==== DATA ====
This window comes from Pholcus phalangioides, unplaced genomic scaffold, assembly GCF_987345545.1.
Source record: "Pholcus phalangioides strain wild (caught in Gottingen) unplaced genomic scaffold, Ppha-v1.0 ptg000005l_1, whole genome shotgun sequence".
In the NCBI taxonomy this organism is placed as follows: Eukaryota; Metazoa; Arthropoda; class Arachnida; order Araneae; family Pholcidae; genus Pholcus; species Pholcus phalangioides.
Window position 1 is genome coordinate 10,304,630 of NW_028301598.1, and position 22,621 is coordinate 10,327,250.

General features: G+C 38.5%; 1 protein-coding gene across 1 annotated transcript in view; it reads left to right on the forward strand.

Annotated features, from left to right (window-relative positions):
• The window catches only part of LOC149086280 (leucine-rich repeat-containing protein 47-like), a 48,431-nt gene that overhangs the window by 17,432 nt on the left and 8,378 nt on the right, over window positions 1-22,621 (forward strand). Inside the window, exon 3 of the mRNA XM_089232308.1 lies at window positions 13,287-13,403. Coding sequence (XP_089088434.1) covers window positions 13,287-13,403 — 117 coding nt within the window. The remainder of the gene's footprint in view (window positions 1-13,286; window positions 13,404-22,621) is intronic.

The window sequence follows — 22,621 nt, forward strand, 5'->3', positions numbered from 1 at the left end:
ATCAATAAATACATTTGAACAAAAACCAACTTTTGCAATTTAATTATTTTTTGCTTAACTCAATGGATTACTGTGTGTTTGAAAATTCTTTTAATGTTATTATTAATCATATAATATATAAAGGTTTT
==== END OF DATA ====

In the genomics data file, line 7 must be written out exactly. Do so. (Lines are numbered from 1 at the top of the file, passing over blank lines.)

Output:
• The window catches only part of LOC149086280 (leucine-rich repeat-containing protein 47-like), a 48,431-nt gene that overhangs the window by 17,432 nt on the left and 8,378 nt on the right, over window positions 1-22,621 (forward strand). Inside the window, exon 3 of the mRNA XM_089232308.1 lies at window positions 13,287-13,403. Coding sequence (XP_089088434.1) covers window positions 13,287-13,403 — 117 coding nt within the window. The remainder of the gene's footprint in view (window positions 1-13,286; window positions 13,404-22,621) is intronic.